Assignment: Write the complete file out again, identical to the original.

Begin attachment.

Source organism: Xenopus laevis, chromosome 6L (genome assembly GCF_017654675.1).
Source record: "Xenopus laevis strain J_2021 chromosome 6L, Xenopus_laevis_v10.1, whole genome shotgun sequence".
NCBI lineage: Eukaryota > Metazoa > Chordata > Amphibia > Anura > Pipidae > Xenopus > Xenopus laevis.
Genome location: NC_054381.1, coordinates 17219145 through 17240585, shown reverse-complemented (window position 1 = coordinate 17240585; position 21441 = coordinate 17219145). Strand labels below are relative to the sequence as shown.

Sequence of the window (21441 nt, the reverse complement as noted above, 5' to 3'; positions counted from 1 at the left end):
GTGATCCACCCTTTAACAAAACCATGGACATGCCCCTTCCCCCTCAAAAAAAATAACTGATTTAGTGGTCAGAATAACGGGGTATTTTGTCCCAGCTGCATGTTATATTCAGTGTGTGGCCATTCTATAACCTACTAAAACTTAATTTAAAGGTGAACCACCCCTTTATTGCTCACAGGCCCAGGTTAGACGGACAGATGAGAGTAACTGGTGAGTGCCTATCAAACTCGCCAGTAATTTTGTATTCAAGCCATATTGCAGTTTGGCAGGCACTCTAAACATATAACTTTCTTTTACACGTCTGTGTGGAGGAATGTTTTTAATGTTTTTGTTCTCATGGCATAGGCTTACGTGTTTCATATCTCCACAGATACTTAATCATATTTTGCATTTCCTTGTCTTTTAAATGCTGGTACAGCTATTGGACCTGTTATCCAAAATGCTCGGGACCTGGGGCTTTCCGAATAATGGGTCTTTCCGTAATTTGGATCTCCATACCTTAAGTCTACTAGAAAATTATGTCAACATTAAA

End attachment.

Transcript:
Source organism: Xenopus laevis, chromosome 6L (genome assembly GCF_017654675.1).
Source record: "Xenopus laevis strain J_2021 chromosome 6L, Xenopus_laevis_v10.1, whole genome shotgun sequence".
NCBI lineage: Eukaryota > Metazoa > Chordata > Amphibia > Anura > Pipidae > Xenopus > Xenopus laevis.
Genome location: NC_054381.1, coordinates 17219145 through 17240585, shown reverse-complemented (window position 1 = coordinate 17240585; position 21441 = coordinate 17219145). Strand labels below are relative to the sequence as shown.

Sequence of the window (21441 nt, the reverse complement as noted above, 5' to 3'; positions counted from 1 at the left end):
GTGATCCACCCTTTAACAAAACCATGGACATGCCCCTTCCCCCTCAAAAAAAATAACTGATTTAGTGGTCAGAATAACGGGGTATTTTGTCCCAGCTGCATGTTATATTCAGTGTGTGGCCATTCTATAACCTACTAAAACTTAATTTAAAGGTGAACCACCCCTTTATTGCTCACAGGCCCAGGTTAGACGGACAGATGAGAGTAACTGGTGAGTGCCTATCAAACTCGCCAGTAATTTTGTATTCAAGCCATATTGCAGTTTGGCAGGCACTCTAAACATATAACTTTCTTTTACACGTCTGTGTGGAGGAATGTTTTTAATGTTTTTGTTCTCATGGCATAGGCTTACGTGTTTCATATCTCCACAGATACTTAATCATATTTTGCATTTCCTTGTCTTTTAAATGCTGGTACAGCTATTGGACCTGTTATCCAAAATGCTCGGGACCTGGGGCTTTCCGAATAATGGGTCTTTCCGTAATTTGGATCTCCATACCTTAAGTCTACTAGAAAATTATGTCAACATTAAA